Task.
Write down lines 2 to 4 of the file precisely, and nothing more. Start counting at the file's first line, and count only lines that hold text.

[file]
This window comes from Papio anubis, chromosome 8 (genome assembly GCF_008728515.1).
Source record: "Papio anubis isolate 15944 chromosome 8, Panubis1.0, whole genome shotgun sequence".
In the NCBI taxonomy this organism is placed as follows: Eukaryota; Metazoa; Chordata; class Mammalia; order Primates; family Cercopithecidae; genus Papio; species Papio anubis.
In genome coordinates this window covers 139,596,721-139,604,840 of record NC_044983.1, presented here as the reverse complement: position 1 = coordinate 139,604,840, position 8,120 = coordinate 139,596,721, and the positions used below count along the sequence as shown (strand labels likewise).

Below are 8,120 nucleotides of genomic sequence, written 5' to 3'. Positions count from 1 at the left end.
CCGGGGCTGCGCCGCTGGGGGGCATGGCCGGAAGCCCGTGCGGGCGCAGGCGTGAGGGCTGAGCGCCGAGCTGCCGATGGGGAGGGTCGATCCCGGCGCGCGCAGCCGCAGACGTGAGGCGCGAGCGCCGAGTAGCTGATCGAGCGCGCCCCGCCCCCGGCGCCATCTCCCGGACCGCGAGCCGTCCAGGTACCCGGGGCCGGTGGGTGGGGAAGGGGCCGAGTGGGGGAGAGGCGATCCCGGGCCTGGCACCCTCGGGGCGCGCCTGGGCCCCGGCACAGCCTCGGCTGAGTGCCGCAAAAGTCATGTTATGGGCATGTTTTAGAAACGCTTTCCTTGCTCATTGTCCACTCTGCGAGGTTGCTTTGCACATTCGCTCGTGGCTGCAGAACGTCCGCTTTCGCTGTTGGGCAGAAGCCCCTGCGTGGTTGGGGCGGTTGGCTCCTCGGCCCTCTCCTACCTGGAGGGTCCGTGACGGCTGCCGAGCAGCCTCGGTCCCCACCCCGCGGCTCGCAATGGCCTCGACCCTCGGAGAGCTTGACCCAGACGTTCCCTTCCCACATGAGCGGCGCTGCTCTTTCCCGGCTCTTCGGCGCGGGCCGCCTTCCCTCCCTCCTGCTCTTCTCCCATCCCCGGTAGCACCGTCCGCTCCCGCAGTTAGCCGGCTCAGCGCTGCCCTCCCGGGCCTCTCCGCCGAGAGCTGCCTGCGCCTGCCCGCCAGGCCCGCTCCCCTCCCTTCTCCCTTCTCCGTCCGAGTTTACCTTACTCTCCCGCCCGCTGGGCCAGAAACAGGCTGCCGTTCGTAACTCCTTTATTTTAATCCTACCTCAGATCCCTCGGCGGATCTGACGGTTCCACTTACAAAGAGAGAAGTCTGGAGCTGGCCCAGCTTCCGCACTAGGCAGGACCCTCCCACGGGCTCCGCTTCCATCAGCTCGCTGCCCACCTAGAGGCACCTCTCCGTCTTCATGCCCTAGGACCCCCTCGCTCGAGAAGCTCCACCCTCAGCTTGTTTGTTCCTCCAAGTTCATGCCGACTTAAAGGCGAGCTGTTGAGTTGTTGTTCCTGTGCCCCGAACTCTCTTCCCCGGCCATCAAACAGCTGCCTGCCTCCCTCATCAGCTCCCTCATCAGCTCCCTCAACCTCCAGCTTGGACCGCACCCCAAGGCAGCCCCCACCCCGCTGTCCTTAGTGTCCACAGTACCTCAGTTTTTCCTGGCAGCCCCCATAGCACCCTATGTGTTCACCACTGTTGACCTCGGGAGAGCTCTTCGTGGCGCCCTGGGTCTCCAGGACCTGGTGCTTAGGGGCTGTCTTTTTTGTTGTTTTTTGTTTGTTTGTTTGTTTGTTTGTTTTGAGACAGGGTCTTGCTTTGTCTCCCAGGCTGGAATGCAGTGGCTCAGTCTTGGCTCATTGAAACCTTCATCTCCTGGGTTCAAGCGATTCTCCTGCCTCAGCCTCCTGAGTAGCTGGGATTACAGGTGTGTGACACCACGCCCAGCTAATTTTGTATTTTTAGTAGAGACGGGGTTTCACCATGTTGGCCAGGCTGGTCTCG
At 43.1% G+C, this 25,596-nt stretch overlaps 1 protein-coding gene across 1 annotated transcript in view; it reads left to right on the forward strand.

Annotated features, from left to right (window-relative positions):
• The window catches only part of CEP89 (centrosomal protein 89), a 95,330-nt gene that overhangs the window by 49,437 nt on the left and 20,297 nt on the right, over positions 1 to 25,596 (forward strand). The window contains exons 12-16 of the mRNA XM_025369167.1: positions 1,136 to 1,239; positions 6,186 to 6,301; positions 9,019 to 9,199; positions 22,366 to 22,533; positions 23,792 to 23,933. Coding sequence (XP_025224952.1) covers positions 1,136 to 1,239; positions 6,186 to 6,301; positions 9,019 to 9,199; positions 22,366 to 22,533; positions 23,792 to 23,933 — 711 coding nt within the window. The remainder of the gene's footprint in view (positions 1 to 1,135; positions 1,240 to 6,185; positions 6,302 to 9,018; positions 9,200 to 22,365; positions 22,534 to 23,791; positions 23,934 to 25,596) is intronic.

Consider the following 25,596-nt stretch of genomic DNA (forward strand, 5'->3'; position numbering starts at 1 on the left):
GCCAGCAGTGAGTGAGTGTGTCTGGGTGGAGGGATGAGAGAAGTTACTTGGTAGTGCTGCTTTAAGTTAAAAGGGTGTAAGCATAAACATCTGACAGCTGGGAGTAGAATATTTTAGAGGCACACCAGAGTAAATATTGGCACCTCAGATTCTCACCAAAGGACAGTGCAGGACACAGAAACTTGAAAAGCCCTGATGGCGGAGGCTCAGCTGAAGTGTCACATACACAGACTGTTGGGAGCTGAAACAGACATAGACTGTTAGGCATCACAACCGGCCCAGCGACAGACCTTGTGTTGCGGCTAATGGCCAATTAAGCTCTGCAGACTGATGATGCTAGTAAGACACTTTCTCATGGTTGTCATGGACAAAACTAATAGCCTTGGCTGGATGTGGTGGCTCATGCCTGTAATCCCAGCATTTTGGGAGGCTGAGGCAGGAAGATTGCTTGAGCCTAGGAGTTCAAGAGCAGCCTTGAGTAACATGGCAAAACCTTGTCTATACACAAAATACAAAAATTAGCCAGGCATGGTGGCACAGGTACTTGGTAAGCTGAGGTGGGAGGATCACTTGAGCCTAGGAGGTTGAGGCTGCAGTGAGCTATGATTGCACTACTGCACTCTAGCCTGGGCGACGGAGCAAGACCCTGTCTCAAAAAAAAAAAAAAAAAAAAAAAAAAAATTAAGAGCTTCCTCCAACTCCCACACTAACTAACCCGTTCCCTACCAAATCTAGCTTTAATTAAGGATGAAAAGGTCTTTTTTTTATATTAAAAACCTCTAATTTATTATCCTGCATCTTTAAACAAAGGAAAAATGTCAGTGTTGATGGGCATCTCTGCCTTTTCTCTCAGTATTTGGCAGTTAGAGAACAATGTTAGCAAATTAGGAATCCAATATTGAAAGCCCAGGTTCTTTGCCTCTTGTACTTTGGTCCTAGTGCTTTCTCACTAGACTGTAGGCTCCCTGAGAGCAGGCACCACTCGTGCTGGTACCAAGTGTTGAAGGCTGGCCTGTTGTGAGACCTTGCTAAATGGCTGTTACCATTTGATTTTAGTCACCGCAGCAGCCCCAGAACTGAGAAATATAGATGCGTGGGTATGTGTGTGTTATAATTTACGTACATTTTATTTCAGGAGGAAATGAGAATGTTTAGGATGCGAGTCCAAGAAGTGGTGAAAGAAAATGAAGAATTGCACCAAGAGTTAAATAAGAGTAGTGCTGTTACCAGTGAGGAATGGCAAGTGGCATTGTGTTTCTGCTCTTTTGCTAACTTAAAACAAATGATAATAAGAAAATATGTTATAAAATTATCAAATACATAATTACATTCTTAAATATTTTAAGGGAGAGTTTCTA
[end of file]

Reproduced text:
Source record: "Papio anubis isolate 15944 chromosome 8, Panubis1.0, whole genome shotgun sequence".
In the NCBI taxonomy this organism is placed as follows: Eukaryota; Metazoa; Chordata; class Mammalia; order Primates; family Cercopithecidae; genus Papio; species Papio anubis.
In genome coordinates this window covers 139,596,721-139,604,840 of record NC_044983.1, presented here as the reverse complement: position 1 = coordinate 139,604,840, position 8,120 = coordinate 139,596,721, and the positions used below count along the sequence as shown (strand labels likewise).